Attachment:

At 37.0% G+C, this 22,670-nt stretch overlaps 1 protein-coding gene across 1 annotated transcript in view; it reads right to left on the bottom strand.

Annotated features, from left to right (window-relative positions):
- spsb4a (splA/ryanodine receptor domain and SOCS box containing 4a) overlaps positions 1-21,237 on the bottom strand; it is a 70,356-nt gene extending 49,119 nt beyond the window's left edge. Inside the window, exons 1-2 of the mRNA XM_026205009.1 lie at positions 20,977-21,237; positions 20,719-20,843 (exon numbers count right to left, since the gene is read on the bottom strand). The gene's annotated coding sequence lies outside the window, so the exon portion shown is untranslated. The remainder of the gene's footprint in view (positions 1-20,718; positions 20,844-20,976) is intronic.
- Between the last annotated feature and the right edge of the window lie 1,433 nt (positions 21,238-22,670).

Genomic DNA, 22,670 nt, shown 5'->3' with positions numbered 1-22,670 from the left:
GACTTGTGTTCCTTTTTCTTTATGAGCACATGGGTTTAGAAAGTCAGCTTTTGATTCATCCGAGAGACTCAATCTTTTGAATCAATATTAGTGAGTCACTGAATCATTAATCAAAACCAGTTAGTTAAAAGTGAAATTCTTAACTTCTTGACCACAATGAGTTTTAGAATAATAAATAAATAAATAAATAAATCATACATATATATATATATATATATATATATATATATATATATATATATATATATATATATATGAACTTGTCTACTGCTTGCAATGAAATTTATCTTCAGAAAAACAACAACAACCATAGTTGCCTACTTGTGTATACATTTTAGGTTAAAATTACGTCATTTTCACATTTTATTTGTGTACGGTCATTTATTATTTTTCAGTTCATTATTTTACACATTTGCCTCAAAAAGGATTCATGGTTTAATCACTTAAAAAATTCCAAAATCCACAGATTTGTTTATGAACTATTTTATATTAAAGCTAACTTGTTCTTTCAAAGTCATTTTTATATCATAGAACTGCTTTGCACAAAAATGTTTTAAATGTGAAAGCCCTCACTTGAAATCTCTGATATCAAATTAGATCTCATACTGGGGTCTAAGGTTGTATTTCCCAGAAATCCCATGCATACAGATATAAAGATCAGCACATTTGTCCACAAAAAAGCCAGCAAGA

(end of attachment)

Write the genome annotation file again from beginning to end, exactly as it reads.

At 37.0% G+C, this 22,670-nt stretch overlaps 1 protein-coding gene across 1 annotated transcript in view; it reads right to left on the bottom strand.

Annotated features, from left to right (window-relative positions):
- spsb4a (splA/ryanodine receptor domain and SOCS box containing 4a) overlaps positions 1-21,237 on the bottom strand; it is a 70,356-nt gene extending 49,119 nt beyond the window's left edge. Inside the window, exons 1-2 of the mRNA XM_026205009.1 lie at positions 20,977-21,237; positions 20,719-20,843 (exon numbers count right to left, since the gene is read on the bottom strand). The gene's annotated coding sequence lies outside the window, so the exon portion shown is untranslated. The remainder of the gene's footprint in view (positions 1-20,718; positions 20,844-20,976) is intronic.
- Between the last annotated feature and the right edge of the window lie 1,433 nt (positions 21,238-22,670).

Genomic DNA, 22,670 nt, shown 5'->3' with positions numbered 1-22,670 from the left:
GACTTGTGTTCCTTTTTCTTTATGAGCACATGGGTTTAGAAAGTCAGCTTTTGATTCATCCGAGAGACTCAATCTTTTGAATCAATATTAGTGAGTCACTGAATCATTAATCAAAACCAGTTAGTTAAAAGTGAAATTCTTAACTTCTTGACCACAATGAGTTTTAGAATAATAAATAAATAAATAAATAAATCATACATATATATATATATATATATATATATATATATATATATATATATATATATATATATATGAACTTGTCTACTGCTTGCAATGAAATTTATCTTCAGAAAAACAACAACAACCATAGTTGCCTACTTGTGTATACATTTTAGGTTAAAATTACGTCATTTTCACATTTTATTTGTGTACGGTCATTTATTATTTTTCAGTTCATTATTTTACACATTTGCCTCAAAAAGGATTCATGGTTTAATCACTTAAAAAATTCCAAAATCCACAGATTTGTTTATGAACTATTTTATATTAAAGCTAACTTGTTCTTTCAAAGTCATTTTTATATCATAGAACTGCTTTGCACAAAAATGTTTTAAATGTGAAAGCCCTCACTTGAAATCTCTGATATCAAATTAGATCTCATACTGGGGTCTAAGGTTGTATTTCCCAGAAATCCCATGCATACAGATATAAAGATCAGCACATTTGTCCACAAAAAAGCCAGCAAGA